Should your view of the montage of clips from her show be temporarily blocked, use the time to scan the list of topics Winfrey covered over the show’s 4,561 episodes. It covers an entire wall. The more you look at it, the more it comes to seem like a giant Rosetta stone holding the key to an entire epoch. You want to decode it. Mother/Daughter Jealousies. Legendary Sex Symbol Raquel Welch. Do Nice Guys Finish Last? Nicole Kidman and Hugh Jackman. When Your Best Friend Is a Bigot. Office Romances. I Raised a Rapist. Russian Brides. My Child Beats Me Up. Surviving an Unhappy Childhood. Serious Household Hazards. Tom Cruise.


Ah, Tom Cruise. You look again at the couch. It’s like Proust’s madeleine.


Like many transcendently famous people, Winfrey has the aura of a freshly hatched superhero. Her actual story is more incredible. She was born in rural Mississippi in 1954, the same year Brown v. Board of Education was decided by the U.S. Supreme Court. Her ancestors were slaves, her grandparents farmers. She was raped by a cousin at age 9, molested repeatedly, sent to a juvenile detention home at 13, made pregnant at 14. She gave birth to a premature baby who died.


Winfrey’s Daytime Emmy Award for outstanding talk-service show host for “The Oprah Winfrey Show,” 1986-1987. Image: Leah L. Jones, National Museum of African American History and Culture


She would later speak forcefully, and with vulnerable intimacy, about the long-term effects of trauma, including the connection between trauma and eating issues. People listened. Her honesty gave people around the world permission – and shotfuls of courage – to speak up about similar experiences, similar struggles. The #MeToo movement is hard to imagine without Winfrey’s precedent.


As a child, Winfrey spent more time in church than any place besides home. She read spirituals and sermons in front of rapt congregations. She was a big reader. She loved Maya Angelou, who later became a friend and mentor.


Growing up, she saw few black people on TV. Those she did see certainly weren’t hosting prime-time shows on major networks.


Somehow, from all this, Winfrey built a career not just as a trailblazer in the fight for racial equality but also as one of the greatest television personalities in the history of the medium, and an entrepreneur of genius to boot.


“The Oprah Winfrey Show” was not the first TV talk show to hit it big. Phil Donahue’s show preceded it. But Winfrey quickly outmatched Donahue, triggering intense competition and no end of copycat shows. As much as any phenomenon I can think of, her show shaped the cults of celebrity, theatrical confession and self-improvement that together define America in the eyes of much of the world.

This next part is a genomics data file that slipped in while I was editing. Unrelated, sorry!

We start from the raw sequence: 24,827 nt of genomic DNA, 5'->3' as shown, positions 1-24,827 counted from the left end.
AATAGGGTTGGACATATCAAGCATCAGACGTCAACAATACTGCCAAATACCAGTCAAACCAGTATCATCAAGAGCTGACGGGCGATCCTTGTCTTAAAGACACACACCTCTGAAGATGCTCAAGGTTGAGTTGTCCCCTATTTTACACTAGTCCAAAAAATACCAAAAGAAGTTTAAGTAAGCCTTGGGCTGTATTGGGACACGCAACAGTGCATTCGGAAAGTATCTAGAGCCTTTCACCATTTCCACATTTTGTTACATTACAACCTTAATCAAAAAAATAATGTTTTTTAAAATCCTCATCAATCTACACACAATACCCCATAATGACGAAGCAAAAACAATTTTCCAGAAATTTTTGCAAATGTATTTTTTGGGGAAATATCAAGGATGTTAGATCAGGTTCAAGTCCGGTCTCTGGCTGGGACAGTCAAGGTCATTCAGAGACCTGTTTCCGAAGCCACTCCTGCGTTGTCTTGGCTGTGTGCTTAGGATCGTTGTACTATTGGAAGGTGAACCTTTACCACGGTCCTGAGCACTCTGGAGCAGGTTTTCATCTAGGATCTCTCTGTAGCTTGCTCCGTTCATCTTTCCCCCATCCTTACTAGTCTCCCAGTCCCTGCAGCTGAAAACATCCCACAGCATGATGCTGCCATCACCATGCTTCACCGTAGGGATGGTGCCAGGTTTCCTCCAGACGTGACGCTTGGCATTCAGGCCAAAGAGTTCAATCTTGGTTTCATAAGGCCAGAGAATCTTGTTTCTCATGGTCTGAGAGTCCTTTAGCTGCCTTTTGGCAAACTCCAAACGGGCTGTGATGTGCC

Along with that has come prurience, the hyper-dramatization of petty gripes, the disappearance of decorum. Winfrey is not personally responsible for all that. She rode a wave, you could argue, that was already breaking. In the meantime, she set a standard for listening with interest, care and dignity, and for responding with empathy, intelligence and generosity. There are things that people used not to talk about. Things that needed to be talked about. Winfrey helped make that happen. The positive effect this has had on countless lives should not be underestimated.


“This show allows people to realize the power they have to change their lives,” Winfrey said of her show. It’s hard to think of a better, healthier, more American message. But Winfrey herself was always the change agent. And something about the image she cultivated seemed to encourage an imperceptible slide from the ideal of self-help to the belief that it was Oprah, ultimately, who would do the helping. She sensed, perhaps, that we do not always want to help ourselves. We want to be helped. We want love.


As her show switched its focus from celebrities and issues to self-improvement, Winfrey assumed, according to one wall text, “a more authoritative role on her show, becoming less of an everywoman, and more of an icon.”


That, of course, is another classic American gear shift, which has paved the way to more than one presidency. There is something undeniably queenly about Winfrey today. You are always aware, watching her, of the ruthlessness behind the emotion – the coolheaded smarts behind the sentiment. She felt chosen, she has said, by God. She has been through plenty of fires. There is something regal and untouchable about her now. Look how calmly she dispenses her gifts.


Feature image: Harpo, Inc./George Burns